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You may have swapped the coordinates somewhere. If I reproject your resulting lonlat coordinates 103.919768 1.125312 103.690059679 1.35650722603 I get with cs2cs using: cs2cs -f "%%.6f" +proj=longlat +ellps=WGS84 +datum=WGS84 +no_defs +to +proj=tmerc +lat_0=1.366666666666667 +lon_0=103.8333333333333 +k=1 +x_0=28001.642 +y_0=38744.572 +ellps=WGS84 ...


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Have you tried right clicking on your XYSites feature class and selecting "Zoom to Layer"? If you can see them, and they are not overlappign your raster coverage, you have a Projection problem.


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As nobody provided an answer and meanwhile I created a solution, I will post it as an answer. The main problem was, that I was thinking in a cartesian plane, while the projection is based on a sphere. It worked in some situations, while failed in other cases. The task is to filter out these cases. I changed the averaging formula a little to add more ...


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My preferred solution is to build a custom CRS in QGIS, and test if sample coordinate points are placed correctly compared to Openstreetmap or Google imagery from the openlayers plugin. In Russia, Gauss-Kr├╝ger transverse mercator based on the Krassnowsky ellipsoid is common use. The projections named Pulkovo are usually 3 or 6 degrees wide, with a false ...


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I recommend ProjFinder. The principle is "zoom on the place you are looking for and the tool will provide the supposed projections". You can also use epsg.io and search Russia to sort out possible projections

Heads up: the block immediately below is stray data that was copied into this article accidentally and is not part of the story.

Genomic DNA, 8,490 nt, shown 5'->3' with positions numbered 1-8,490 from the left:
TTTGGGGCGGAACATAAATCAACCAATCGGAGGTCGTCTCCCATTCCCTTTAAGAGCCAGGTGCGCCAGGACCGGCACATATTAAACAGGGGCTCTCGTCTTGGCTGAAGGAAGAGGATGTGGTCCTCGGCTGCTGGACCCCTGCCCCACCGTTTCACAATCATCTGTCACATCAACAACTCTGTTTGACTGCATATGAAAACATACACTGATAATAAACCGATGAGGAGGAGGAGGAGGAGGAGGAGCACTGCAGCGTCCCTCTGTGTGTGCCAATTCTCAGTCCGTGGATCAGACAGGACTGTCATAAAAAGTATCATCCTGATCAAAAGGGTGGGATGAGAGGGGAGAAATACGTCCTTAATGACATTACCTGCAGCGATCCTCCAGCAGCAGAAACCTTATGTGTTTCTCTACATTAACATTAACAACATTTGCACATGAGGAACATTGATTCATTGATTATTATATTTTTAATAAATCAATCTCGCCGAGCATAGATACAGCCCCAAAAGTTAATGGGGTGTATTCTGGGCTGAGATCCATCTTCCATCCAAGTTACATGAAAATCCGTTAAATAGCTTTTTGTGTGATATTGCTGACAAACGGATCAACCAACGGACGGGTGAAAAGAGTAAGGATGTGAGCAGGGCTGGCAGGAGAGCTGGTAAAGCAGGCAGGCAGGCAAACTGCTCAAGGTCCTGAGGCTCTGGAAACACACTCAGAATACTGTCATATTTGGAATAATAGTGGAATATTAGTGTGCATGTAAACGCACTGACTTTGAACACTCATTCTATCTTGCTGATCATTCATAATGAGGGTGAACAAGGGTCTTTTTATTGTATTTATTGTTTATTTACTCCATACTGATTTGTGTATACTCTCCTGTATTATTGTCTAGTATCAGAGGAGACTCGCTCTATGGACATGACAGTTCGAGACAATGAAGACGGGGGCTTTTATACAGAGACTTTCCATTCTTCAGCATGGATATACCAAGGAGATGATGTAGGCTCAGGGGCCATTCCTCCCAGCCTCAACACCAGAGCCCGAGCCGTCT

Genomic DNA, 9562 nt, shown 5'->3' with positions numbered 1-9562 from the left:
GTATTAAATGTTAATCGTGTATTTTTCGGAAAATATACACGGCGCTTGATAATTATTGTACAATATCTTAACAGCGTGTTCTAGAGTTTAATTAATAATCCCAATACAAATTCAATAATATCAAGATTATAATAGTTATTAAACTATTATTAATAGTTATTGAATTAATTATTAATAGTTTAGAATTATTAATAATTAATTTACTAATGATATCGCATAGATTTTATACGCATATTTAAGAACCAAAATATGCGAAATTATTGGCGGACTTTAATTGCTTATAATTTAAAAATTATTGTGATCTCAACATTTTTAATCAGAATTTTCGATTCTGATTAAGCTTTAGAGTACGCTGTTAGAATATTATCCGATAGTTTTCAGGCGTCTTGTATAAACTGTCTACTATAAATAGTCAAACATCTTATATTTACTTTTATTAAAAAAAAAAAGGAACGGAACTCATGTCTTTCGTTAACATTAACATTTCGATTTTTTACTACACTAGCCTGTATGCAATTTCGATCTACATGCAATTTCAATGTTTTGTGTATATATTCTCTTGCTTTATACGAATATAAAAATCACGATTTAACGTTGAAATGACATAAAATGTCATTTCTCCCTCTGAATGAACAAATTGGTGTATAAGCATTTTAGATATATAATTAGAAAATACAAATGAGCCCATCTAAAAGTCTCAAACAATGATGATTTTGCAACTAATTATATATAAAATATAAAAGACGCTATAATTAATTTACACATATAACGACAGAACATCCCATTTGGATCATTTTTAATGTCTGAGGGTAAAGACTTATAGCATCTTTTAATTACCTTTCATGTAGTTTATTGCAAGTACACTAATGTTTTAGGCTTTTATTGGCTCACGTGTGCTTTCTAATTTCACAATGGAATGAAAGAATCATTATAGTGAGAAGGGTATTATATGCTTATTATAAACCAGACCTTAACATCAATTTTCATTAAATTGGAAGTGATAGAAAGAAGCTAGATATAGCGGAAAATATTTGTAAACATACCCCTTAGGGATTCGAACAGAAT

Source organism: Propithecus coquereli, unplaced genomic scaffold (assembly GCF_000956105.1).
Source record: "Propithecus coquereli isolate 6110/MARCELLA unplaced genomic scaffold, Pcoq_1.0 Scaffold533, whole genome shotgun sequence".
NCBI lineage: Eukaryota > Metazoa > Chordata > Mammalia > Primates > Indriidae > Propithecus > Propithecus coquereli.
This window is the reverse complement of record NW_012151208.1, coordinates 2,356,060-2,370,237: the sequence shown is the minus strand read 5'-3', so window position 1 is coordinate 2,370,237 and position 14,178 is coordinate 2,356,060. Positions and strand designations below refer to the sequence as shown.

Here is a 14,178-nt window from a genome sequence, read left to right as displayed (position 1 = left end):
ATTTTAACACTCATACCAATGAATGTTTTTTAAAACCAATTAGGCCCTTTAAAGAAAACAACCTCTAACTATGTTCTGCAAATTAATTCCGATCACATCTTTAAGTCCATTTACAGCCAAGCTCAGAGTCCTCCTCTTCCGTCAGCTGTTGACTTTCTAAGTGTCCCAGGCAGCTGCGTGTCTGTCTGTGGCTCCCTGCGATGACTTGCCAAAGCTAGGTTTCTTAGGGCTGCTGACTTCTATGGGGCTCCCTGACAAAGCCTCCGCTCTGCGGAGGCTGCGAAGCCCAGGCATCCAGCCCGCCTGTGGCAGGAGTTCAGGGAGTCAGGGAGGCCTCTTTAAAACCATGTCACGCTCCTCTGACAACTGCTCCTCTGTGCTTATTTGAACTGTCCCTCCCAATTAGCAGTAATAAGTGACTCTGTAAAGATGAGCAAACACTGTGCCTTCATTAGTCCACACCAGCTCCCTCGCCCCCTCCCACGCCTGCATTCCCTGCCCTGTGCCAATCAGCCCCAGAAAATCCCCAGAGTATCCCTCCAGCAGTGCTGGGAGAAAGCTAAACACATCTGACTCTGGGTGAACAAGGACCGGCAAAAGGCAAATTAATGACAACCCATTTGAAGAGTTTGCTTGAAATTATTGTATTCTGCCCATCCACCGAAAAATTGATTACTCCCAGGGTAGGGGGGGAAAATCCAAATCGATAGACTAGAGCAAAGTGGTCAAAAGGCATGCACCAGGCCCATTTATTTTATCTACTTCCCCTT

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Based on Identifying Coordinate System of Shapefile when Unknown? it directed me to a tool which is very helpful to find relevant CRS which is exactly I was hoping for: http://www.epsg-registry.org/ The result in my case:


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1) Looks good, but you can crop, warp and convert data into XYZ with a single command by addind parameter -of XYZ to your gdalwarp command. However, some file formats are not good targets for gdalwarp which must append data to initialized target while the warping process is progressing. Make a trial and test if using tiff as on interim format is faster or ...


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If you have SSRS that implies you must have a SQL database instance to support it. I would copy the oracle data into a table in that SQL instance (e.g. using SSIS), and then update a geography column in that SQL table from the text lat and long. You will probably also want a spatial index on top of that for performance.


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If you know postgis, you can create the shortest line between two geometries : http://postgis.net/docs/manual-2.1/ST_ShortestLine.html. Then you can calculate the length with :http://postgis.net/docs/manual-2.1/ST_Length.html If you dont need to create the line : st_distance should be enough : http://postgis.net/docs/manual-2.1/ST_Distance.html



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